The Make Magazine Blog recently carried a short post about a demo page depicting an ‘online digital manufacturing’ service on the site of 3D technology company Digital Reality. The copy on the page says that users can “create and sell custom toys, jewelry, motorcycle accessories, accurate fine scale modeling parts, promotional products, and millions of other unique products”.
I enquired with Chris Norman, President and CEO of Digital Reality Corp. as to the status of this development. He informed me that the company is currently focused on patent prosecution globally, and that the online marketplace project is at a very early stage. The company has filed non-publication requests for their patent applications until such time as they are granted. The marketplace project is likely to be progressed further by the last quarter of 2007 or the first quarter of 2008.
It appears that Digital Reality intends to position itself as a technology provider for enterprises wishing to enter the digital manufacturing sector in the future. The demo page referred to above would be shown to potential clients to show what they could do with Digital Factory (TM), their core product currently under development. It is based on a patent pending process called Made-To-Order Rapid Manufacturing Enterprise. MTO-RME integrates web 2.0- based internet, CAD/CAM, Enterprise Resource Planning & Rapid Prototyping hardware to create an online design, sales and manufacturing system using Direct Digital Manufacturing.
Edit 11/08/2007: These pictures show a motorcycle headlight and that has been “personalized” using what is commonly referred to as a 3D displacement map. If you look at the first picture, you will see that the headlight bowl is smooth. The second picture shows the headlight bowl embossed with ‘flames’. Chris Norman explains: “Basically, it (the 3D displacement map) allows someone to use an image to create a terrain mesh which is effectively a 3D mesh on a surface. Using this technique, it is possible for the general public to do all sorts of things to objects without messing with the underlying design intent of the product. This is one powerful tool Digital Reality is developing and coupling with our WYSIWYG 3D-based product system we like to call Made-To-Order Digital Manufacturing Enterprise. We use 3D CAD files as the actual products and print them directly from the CAD files using 3D printing technology (commonly called Rapid Prototyping). What’s special is that we are going to allow designers to publish designs in our system and allow consumers to “tweak them”, letting them see in near real time the modifications and how they affect to the product in 3D. The 3D object that the customer sees is in effect the digital representation of their physical manifestation, a complicated way of saying that what they see is virtually what they get. In this case, a Cast Aluminum & polished motorcycle headlight.”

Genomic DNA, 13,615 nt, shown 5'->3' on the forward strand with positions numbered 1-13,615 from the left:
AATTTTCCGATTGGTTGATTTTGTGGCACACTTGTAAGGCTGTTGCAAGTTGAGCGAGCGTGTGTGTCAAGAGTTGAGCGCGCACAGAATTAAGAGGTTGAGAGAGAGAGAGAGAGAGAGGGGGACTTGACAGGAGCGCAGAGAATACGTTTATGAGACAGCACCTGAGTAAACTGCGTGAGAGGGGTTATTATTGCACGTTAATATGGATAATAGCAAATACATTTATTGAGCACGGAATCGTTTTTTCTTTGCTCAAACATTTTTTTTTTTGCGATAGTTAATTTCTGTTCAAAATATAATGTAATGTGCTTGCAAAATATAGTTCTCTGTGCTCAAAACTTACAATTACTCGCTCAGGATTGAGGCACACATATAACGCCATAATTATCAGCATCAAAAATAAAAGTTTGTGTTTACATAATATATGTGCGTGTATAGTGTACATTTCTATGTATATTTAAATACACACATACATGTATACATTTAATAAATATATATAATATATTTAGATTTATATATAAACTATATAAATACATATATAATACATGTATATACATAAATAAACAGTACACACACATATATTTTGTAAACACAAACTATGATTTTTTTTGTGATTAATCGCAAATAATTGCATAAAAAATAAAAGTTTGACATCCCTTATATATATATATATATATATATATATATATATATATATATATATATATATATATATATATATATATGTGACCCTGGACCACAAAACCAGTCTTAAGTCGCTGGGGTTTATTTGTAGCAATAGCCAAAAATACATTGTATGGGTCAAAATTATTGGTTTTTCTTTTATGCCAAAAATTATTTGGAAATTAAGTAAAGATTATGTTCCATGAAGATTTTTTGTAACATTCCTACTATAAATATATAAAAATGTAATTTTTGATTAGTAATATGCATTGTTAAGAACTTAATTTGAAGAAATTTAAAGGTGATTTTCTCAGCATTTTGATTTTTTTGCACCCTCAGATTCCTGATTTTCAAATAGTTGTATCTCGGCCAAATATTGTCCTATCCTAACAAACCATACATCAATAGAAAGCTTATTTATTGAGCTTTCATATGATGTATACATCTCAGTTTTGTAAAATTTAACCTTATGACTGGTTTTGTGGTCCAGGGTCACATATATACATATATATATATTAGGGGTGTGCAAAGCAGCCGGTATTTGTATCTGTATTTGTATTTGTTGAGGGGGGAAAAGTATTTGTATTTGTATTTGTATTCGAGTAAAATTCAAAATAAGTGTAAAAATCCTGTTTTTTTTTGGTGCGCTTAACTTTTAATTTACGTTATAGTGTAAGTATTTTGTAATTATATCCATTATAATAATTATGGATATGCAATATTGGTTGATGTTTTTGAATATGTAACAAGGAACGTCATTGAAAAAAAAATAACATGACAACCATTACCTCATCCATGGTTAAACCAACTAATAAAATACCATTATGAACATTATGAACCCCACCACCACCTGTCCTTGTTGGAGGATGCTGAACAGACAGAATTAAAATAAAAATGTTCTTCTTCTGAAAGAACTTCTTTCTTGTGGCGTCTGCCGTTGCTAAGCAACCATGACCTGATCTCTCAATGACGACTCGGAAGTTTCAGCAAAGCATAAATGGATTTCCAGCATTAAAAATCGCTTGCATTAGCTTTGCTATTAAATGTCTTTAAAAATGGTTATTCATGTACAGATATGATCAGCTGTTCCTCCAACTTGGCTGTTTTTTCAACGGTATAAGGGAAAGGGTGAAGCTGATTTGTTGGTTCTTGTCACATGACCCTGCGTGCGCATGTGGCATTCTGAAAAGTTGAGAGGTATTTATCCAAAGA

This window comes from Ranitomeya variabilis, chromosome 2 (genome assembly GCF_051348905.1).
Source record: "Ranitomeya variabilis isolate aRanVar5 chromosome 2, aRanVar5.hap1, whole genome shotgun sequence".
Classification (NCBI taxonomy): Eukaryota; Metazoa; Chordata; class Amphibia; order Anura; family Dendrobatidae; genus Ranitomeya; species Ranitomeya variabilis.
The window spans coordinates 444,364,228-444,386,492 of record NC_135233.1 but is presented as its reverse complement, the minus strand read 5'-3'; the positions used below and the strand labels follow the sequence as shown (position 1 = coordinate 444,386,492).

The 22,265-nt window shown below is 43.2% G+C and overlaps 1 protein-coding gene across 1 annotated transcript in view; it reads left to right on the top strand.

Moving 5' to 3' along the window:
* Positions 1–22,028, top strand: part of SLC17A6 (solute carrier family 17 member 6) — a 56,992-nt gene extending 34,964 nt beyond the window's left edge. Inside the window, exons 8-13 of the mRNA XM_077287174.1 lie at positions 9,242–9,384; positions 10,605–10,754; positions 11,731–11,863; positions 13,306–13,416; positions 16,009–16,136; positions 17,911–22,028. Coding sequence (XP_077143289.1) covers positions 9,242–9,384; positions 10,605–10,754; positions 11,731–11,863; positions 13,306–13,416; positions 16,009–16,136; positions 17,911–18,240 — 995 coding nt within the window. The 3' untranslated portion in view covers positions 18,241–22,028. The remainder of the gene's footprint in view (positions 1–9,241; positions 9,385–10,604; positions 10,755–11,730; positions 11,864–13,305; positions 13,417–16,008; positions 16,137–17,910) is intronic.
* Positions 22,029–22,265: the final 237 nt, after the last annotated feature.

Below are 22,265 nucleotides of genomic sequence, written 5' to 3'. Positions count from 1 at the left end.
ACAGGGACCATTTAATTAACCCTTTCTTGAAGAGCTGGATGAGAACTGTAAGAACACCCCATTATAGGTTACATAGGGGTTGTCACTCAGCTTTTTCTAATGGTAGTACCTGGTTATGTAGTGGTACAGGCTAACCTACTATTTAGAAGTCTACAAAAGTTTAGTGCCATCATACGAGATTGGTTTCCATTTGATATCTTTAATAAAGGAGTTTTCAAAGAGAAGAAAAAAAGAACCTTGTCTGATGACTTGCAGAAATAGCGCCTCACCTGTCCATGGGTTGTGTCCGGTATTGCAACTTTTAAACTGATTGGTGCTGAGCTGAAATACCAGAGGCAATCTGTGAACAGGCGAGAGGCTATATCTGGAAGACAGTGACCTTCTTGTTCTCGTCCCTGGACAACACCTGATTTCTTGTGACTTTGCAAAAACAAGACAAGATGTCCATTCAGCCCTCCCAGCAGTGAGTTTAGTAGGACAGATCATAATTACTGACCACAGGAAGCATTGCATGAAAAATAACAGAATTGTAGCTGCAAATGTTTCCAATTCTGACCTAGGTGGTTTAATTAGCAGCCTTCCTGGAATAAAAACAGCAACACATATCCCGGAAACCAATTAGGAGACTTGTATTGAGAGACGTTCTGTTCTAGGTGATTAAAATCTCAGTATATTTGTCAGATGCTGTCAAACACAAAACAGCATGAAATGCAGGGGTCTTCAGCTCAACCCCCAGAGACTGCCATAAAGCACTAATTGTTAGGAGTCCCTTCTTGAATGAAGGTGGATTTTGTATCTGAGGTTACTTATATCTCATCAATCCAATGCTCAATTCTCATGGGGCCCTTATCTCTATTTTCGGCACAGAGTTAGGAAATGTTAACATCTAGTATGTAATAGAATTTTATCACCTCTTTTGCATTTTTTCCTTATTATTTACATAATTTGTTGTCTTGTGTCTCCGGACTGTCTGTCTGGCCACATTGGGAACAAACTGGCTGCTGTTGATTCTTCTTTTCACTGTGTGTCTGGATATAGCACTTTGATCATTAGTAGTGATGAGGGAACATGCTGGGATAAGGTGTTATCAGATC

To create this representation, a mesh was wrapped on the surface through a tool that Digital Reality has developed. This tool will form part of the customer-facing functionality. When a customer uses it, they make their own product and it gets printed via 3D RP with the customer driving the sale and production.
According to Chris, one of the implications of this is that Digital Reality can establish connections with bureaus around the world and send the 3D files across borders without any of the costs associated with manufactured goods.